The Priest’s Supper: A Folktale of Inchigeelagh, Ireland

Pinpoint Location: Inchigeelagh, County Cork / Map data ©2016 Google

This folktale from Inchigeelagh tells the tale of a Dermod Leary, Father Horrigan, and a group of fairies. 

It is said that the good people, or the fairies, are angels who were banished from heaven, and who landed on their feet in this world, while their companions, heavier with sin, sank down further to a worse place. Be this as it may, there was a merry troop of the fairies, dancing and playing all manner of wild pranks on a bright moonlight evening towards the end of September.

The scene of their merriment was not far distant from Inchigeelagh, a poor village in the west of the county Cork, surrounded by mountains and barren rocks. However, as the fairies can have everything they wish for, poverty does not trouble them much. They just seek out unfrequented nooks and places where it is not likely anyone will spoil their sport.

On a nice green spot by the river’s side, the little fellows were dancing in a ring as happy as may be, with their red caps wagging about at every bound in the moonshine; so light were these bounds, that the lobes of dew, although they trembled under their feet, were not disturbed by their capering. They carried on their gambols, spinning round and round, and twirling and bobbing, and diving and going through all manner of figures, until one of them chirped out: “A priest is coming!”

The fairies scampered off as fast as they could, concealing themselves under the green leaves of the lusmore, where, if their little red caps should happen to peep out, they would only look like its crimson bells; others hid themselves in the hollow of stones, or at the shady side of brambles, and more still under the bank of the river, and in holes and crannies of one kind or another.

The fairy speaker was not mistaken; along the road came Father Horrigan on his pony, thinking to himself that — as it was so late — he would rest at the first cabin he came to. So he stopped at the dwelling of Dermod Leary.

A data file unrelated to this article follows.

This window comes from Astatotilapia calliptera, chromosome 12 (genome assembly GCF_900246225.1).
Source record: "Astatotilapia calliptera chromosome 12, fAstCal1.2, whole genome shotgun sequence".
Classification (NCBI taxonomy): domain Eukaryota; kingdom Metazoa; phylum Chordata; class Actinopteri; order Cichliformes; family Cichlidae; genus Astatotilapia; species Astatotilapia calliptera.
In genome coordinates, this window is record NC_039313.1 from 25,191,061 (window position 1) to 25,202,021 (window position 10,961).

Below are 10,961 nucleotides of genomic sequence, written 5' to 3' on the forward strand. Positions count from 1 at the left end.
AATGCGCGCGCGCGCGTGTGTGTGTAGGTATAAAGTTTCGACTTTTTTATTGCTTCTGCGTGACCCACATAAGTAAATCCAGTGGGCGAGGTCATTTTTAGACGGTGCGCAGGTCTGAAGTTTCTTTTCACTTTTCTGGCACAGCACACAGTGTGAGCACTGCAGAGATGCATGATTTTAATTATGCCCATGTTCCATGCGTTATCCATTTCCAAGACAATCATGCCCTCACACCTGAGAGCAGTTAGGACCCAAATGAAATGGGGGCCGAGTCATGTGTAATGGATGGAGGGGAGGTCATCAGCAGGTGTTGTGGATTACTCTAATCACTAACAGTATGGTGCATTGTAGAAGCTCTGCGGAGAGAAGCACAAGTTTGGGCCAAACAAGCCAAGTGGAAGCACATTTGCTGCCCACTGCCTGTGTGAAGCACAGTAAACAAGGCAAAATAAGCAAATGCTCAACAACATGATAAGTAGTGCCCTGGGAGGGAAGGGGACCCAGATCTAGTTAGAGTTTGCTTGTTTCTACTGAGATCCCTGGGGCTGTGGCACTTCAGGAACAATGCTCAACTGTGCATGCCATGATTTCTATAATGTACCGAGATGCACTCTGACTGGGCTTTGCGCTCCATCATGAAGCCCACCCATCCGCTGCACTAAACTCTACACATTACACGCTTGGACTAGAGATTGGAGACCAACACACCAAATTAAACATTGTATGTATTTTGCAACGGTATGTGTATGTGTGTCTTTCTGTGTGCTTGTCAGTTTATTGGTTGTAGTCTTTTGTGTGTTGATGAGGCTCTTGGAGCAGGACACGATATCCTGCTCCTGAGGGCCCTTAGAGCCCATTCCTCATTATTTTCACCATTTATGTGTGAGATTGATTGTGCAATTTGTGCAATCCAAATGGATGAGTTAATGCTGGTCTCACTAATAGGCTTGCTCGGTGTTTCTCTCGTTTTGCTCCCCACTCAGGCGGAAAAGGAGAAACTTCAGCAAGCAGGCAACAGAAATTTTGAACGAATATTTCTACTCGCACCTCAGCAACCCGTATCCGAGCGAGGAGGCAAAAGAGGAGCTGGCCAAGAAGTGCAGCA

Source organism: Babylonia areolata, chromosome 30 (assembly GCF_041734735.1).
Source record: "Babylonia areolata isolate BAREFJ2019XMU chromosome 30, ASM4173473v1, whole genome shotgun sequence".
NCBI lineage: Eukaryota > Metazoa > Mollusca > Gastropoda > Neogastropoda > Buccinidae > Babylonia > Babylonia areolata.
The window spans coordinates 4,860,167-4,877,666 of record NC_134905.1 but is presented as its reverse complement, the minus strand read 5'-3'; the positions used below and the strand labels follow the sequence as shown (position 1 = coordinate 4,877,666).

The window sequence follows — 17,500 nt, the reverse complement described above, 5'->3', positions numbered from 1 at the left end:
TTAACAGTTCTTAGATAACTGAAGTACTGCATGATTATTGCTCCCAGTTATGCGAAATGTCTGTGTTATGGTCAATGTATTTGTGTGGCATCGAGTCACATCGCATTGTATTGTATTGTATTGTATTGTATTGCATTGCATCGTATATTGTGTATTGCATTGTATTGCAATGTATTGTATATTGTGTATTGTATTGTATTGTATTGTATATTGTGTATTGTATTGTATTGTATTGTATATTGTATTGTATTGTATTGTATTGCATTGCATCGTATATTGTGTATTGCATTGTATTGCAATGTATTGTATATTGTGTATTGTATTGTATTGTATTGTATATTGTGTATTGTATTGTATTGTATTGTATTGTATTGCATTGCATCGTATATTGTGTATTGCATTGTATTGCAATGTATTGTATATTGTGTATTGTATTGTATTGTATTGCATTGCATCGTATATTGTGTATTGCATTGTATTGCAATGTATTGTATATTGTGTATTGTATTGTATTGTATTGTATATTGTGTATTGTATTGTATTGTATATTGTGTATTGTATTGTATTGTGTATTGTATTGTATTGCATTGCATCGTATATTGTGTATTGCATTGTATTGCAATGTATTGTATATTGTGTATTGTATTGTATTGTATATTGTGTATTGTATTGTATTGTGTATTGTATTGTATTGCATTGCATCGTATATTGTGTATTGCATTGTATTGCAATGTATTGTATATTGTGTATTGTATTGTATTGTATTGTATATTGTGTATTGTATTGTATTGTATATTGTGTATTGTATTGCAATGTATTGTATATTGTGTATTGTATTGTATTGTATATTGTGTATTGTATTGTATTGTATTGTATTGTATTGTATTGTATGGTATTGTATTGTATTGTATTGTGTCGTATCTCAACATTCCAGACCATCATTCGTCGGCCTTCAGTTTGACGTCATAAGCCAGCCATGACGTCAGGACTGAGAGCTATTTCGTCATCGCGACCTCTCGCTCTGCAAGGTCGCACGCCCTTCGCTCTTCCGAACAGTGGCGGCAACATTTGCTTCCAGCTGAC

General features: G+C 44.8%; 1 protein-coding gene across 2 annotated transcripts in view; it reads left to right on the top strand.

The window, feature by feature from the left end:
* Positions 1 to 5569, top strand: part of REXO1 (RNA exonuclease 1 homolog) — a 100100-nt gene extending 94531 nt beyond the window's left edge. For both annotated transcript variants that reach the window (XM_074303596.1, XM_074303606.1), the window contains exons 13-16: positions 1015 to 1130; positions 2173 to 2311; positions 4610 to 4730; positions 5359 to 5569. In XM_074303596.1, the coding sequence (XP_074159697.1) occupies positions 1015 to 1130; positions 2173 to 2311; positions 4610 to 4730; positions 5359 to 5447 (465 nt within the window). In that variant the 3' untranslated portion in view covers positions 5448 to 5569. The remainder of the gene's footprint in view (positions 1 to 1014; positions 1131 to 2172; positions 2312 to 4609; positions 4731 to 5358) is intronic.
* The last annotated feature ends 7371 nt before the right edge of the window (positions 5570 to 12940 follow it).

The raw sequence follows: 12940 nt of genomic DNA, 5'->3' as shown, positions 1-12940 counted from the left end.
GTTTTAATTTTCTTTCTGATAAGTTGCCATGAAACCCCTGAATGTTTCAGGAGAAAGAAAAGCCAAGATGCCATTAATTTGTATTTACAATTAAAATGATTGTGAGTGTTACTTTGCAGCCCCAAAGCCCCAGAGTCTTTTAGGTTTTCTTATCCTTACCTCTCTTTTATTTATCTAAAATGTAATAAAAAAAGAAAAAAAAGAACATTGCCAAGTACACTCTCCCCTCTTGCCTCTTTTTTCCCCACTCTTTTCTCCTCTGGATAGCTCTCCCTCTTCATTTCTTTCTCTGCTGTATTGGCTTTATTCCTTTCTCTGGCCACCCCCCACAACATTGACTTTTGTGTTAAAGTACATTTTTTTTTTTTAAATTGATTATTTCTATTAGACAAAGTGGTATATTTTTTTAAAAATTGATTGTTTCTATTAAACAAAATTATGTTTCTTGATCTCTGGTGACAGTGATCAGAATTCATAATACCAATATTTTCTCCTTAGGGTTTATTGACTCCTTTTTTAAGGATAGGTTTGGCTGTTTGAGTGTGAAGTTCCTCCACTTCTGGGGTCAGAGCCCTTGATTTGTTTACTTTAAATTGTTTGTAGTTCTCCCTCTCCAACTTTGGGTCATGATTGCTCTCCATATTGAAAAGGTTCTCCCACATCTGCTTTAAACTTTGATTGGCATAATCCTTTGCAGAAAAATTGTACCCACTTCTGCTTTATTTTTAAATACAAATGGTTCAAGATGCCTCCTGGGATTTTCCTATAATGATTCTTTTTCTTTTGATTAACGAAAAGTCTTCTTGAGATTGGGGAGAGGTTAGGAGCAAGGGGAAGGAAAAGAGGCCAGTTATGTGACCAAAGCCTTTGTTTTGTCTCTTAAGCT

Father Horrigan was a welcome guest wherever he went, but it troubled Dermod greatly that he had nothing to offer his reverence for supper other than potatoes. He thought of the net which he had set in the river. It had been there only a short time; chances of finding a fish were slim. But there was no harm in taking a look. Dermod went down to the riverside, and he found in the net the finest salmon he’d ever seen. But as he was going to fetch it, the net was pulled from him. He could not tell how or by whom, but the salmon got away, swimming along as if nothing had happened.

Dermod looked sorrowfully at the wake which the fish had left upon the water, shining like a line of silver in the moonlight, and then, with an angry motion of his right hand, and a stamp of his foot, gave vent to his feelings:

“May bitter bad luck attend you night and day, blackguard schemer of a salmon! You’ll come to no good, for some kind of evil thing helped you — did I not feel it pull the net as strong as the devil himself? ”

“That’s not true,” said a little fairy, who had scampered off at the approach of the priest, coming up to Dermod Leary, with a whole throng of companions at his heels, “there was only a dozen of us pulling against you.”

Dermod gazed with wonder on the tiny speaker, who continued, “Don’t worry about the priest’s supper. Just ask him one question from us, and we’ll have the finest supper there ever was spread out before him.”

Dermod considered for some time, and thought that no harm could come from asking a civil question. “Alright,” said Dermod, “but keep your supper.”

“Ask Father Horrigan whether our souls will be saved at the last day, like the souls of good Christians” said the little speaking fairy, whilst the rest came crowding after him.

Dermod returned to his cabin, where he found the potatoes on the table, and his wife handing the biggest of them all, a beautiful laughing red apple, smoking like a hard-ridden horse on a frosty night, over to Father Horrigan.

After some hesitation, Dermod gathered the courage to put the question to Father Horrigan, who looked at him very sternly and insisted that the fairies, should they desire an answer, should come to him in person.

Dermod returned to the fairies, who came swarming around him to hear what the priest had said in reply; but when they learned that they should visit the priest, away they fled, some here and more there, some this way and more that, whisking by poor Dermod so fast and in such numbers, that he was left quite bewildered.

When he came to himself, he went back to his cabin and ate his dry potatoes along with Father Horrigan. The Priest made quite light of the thing, but Dermod could not help thinking that it was a shame that his reverence should have so poor a supper.

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